It’s a very smart-looking and well-written book. And I found myself surprised by how much it gripped my interest.
The description of the discovery of the new species, the Omani Owl, is a very good read – and a testament to the industry and skill of the authors. There are tantalising suggestions that there are other undiscovered owls out there – maybe lots of them.
But for many of us, including me, most owls are rather mysterious creatures. I don’t know owl calls very well – every year I tell myself that I ought to get out at night more and listen for owls. The fact that it is ‘every year’ shows that I’m not very good at doing it! But this book brings the calls and songs of relatively familiar and totally unfamiliar owls into our mind through our eyes (there are numerous sonograms in the book) and our ears (four CDs accompany the book). The CDs are excellent.
There’s a lot in here about owl sounds, owl behaviour and the behaviour of those who track down owls to record their calls and try to watch their behaviour. Much of it is really fascinating.
I have one small complaint. Although the Introduction is engaging and charming, it doesn’t, and nothing else does either, actually tell you what this book is and what’s in it. But the time you get to the end then you know the answer, but personally I’d have liked a bit more of it sign-posted upfront.
This book is different and good, and not just for those who like owls.
Undiscovered Owls by Magnus Robb and The Sound Approach is published by The Sound Approach.
Inglorious: conflict in the uplands by Mark Avery will be published by Bloomsbury at the end of July.
Bad things about the general election result:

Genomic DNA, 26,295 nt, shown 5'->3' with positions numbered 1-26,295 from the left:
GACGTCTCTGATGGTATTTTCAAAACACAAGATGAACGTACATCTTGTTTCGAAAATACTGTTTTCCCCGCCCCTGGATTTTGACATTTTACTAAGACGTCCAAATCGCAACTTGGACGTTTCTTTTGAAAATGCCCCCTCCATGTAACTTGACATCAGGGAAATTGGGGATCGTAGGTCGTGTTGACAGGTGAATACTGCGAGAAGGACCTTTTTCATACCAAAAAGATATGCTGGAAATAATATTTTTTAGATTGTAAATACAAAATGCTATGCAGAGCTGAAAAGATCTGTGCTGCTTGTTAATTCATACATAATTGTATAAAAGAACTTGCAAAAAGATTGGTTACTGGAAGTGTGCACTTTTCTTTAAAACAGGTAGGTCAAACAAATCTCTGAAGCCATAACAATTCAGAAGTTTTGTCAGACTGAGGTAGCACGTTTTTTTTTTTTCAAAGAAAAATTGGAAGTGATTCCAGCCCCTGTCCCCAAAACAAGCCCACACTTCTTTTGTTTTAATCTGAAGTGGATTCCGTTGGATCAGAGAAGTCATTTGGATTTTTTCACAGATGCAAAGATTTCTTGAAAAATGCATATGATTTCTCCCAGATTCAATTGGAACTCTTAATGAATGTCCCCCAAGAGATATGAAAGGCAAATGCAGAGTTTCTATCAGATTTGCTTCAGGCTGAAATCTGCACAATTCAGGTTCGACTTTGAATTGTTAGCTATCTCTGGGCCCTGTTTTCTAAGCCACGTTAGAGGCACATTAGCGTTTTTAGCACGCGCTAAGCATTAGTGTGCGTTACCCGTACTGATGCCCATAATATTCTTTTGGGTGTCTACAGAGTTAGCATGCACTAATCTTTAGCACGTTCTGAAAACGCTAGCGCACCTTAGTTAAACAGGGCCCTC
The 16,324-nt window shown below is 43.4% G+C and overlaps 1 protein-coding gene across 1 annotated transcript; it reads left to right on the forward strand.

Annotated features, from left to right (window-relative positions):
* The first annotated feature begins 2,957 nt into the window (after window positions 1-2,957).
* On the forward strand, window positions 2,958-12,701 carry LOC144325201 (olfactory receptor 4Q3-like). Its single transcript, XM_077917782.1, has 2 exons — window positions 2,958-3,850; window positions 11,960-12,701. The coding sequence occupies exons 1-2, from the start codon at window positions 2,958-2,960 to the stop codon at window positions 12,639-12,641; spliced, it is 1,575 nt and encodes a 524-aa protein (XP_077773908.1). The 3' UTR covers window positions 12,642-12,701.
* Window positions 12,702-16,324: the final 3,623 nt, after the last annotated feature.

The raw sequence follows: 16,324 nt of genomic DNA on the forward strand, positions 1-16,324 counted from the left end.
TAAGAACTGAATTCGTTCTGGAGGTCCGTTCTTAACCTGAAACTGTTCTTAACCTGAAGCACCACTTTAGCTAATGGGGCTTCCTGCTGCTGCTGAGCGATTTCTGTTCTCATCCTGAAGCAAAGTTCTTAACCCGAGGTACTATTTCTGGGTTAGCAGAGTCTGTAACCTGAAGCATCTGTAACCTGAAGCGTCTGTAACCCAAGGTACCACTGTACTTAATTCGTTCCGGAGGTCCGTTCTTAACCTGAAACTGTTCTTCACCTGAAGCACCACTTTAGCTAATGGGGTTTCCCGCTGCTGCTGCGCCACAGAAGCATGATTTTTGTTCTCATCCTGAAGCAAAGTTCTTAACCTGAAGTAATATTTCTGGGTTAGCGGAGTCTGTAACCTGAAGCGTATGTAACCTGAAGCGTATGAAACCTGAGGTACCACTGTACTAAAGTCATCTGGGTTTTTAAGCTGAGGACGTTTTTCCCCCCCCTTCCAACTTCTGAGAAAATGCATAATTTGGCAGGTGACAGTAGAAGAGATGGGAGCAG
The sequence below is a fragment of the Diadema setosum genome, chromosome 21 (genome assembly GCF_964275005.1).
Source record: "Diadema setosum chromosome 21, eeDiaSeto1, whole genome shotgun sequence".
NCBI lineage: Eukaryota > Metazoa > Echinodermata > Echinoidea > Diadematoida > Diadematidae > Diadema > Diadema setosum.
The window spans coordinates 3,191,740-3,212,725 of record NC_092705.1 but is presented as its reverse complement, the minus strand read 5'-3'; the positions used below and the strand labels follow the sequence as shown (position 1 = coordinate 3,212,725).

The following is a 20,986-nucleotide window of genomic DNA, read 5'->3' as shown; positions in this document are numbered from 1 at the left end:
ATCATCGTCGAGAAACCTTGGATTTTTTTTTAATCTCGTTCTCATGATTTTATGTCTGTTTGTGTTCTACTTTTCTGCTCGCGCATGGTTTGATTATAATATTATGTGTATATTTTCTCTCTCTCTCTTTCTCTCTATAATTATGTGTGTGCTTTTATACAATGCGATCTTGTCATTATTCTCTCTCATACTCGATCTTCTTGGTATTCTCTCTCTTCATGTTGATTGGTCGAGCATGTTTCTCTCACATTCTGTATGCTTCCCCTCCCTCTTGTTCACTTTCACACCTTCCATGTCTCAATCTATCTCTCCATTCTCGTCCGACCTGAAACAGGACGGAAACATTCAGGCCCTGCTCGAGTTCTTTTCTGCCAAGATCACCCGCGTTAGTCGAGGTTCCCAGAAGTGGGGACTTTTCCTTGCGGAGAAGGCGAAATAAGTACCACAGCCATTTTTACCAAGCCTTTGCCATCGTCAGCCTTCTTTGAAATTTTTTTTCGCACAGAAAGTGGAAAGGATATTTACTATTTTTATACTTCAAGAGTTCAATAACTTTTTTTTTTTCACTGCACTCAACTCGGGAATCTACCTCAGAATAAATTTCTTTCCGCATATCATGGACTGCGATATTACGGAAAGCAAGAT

- lots of people voted UKIP
- we are going to give ourselves the opportunity to leave the EU
- the Greens didn’t make a great leap forward
- none of the parties, except Caroline Lucas, looks as though they intend to take the environment or wildlife very seriously
Good things about the general election result:
- UKIP has only one seat
- the British people won’t vote to leave the EU
- Caroline Lucas has an increased majority and is still an MP
- although having a majority, the government has a tiny majority – it may be difficult to do too many bad things
- I made several hundred quid betting on the result – the stand out offer was for Cameron to be Prime Minister after the general election at slight odds against – I should have piled on! And a 25% return on investment was ‘Conservatives to have the largest number of seats’ – considerably better than my ISA.
Henry used to be quite a fan of the Hawk and Owl Trust but when he heard they were siding with grouse shooters, and were in favour of meddling with any chicks he might produce, Henry went a bit cold on them. He wasn’t the only one.
Henry says that the Hawk and Owl Trust are having an event at their chair’s place next weekend. Maybe they will all get together and revise their views on mucking about with the few Hen Harrier nests that we have in England.
One person who won’t be attending is the Hawk and Owl Trust’s former President, Chris Packham. Chris resigned, with a lot of regret he tells me, over policy differences over this brood meddling proposal. As far as I can see, there is no mention of this rather important event in the H&OT’s Spring/Summer magazine. How odd?
But this can’t be because the H&OT magazine was produced before Chris resigned because his name has disappeared from the list of officers etc on page 3 of the magazine. It’s a little odd that an organisation can lose its president under such circumstances and not mention it to its members in its magazine, don’t you think?
Henry’s search for a girlfriend isn’t going too well. He wishes there were a lot more ringtails around.
‘Stop meddling with my species!’ says Henry.
This blog is on the winning side – a good way to end the day…